The book is well balanced, with a fulsome history of the line post-Beeching, rather than dismissing the diesel-era in a page or two. This is a really good book and I enjoyed reading it – I learned a lot.

NetGalley, Colin Edwards

A ride on the St. Ives Branch Line is considered to be one of the most scenic railway journeys in the country and Richard C. Long certainly shows you why with this well presented book which looks at the branch from when it was first built and opened in 1877 and brings you right up to date as, fortunately this line is still very much open. The many photographs (of which most of them are in colour) shows you exactly why the line is so popular and hopefully will remain so for many years to come.

A first class book and highly recommended for all branch line enthusiasts and railway followers in general.

Peter A. Harding - Branch Line & Light railway Publications.

Rating: 5 out of 5 stars

What a fantastic and fascinating book this is.

I have travelled on all the Cornwall branch lines (except the Gunnislake, which starts over the border at Plymouth), so was delighted to look at this book with its history of the origins, development and history of the line from St Erth to St Ives.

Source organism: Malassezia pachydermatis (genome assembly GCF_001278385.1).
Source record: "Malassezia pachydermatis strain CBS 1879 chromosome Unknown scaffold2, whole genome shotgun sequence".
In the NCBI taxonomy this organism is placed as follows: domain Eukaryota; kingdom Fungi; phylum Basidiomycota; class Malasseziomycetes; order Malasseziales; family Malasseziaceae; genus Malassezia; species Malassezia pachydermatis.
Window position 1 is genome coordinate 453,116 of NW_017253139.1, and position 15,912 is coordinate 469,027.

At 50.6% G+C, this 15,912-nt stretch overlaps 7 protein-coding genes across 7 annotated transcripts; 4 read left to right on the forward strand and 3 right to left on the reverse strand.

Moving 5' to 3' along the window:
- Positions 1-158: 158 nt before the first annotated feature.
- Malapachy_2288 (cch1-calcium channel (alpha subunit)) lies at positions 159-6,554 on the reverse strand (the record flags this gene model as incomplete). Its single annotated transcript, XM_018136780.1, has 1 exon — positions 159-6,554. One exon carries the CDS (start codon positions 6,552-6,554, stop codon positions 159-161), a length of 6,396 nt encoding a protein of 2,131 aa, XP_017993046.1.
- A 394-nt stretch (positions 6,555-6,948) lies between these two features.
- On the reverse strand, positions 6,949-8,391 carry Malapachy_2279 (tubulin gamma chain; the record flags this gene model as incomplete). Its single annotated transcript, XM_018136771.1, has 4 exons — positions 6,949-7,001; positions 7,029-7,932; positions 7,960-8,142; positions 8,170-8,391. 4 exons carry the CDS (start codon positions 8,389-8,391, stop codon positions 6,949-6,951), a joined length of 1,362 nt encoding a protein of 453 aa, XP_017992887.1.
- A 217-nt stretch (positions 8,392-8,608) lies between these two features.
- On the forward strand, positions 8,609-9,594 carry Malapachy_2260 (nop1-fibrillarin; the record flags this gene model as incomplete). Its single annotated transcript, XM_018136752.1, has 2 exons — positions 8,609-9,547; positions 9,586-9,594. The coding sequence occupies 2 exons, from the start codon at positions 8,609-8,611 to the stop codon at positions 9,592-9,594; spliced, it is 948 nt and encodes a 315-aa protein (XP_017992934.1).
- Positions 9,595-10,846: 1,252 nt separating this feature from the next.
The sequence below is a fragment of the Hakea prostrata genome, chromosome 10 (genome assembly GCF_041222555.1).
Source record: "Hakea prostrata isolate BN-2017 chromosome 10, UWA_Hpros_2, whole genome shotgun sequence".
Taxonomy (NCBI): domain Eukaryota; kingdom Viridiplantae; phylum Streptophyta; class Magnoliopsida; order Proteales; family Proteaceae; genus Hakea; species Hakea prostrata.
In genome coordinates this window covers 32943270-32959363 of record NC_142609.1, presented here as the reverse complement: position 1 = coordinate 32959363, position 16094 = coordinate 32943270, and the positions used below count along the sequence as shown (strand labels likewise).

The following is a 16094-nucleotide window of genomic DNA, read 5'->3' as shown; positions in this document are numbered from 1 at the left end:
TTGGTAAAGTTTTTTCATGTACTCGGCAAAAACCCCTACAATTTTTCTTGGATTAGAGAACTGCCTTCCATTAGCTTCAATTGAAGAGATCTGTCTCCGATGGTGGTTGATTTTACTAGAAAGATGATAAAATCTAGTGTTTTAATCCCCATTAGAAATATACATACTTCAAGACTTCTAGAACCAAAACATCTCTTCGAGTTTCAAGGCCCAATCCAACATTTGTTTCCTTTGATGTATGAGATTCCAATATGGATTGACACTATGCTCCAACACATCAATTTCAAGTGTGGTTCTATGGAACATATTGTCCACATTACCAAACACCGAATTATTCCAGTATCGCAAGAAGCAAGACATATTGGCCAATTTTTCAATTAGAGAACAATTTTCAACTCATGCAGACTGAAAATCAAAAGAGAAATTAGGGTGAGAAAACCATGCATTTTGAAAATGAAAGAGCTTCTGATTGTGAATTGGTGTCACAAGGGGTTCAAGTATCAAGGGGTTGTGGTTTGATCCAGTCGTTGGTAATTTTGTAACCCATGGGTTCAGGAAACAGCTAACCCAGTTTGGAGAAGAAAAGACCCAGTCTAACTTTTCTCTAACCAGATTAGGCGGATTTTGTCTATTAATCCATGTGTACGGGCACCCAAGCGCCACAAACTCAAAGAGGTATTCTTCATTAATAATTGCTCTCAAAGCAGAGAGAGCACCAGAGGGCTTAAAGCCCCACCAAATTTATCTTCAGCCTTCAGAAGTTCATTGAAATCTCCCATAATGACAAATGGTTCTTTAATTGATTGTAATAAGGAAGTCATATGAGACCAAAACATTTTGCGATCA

Starting with the origins of the line, Richard Long's book takes us on a journey across the late Victorian age into the 20th century and bang up-to-date, with all the dramas, uncertainty and achievements meticulously chronicled.

There are several splendid photographs to accompany the narrative and I was also pleased to see references to the Isle of Wight!

The wealth of history around the line is one that is bound to delight railway and social history enthusiasts alike. It will provide hours of pleasure.

NetGalley, Alison Starnes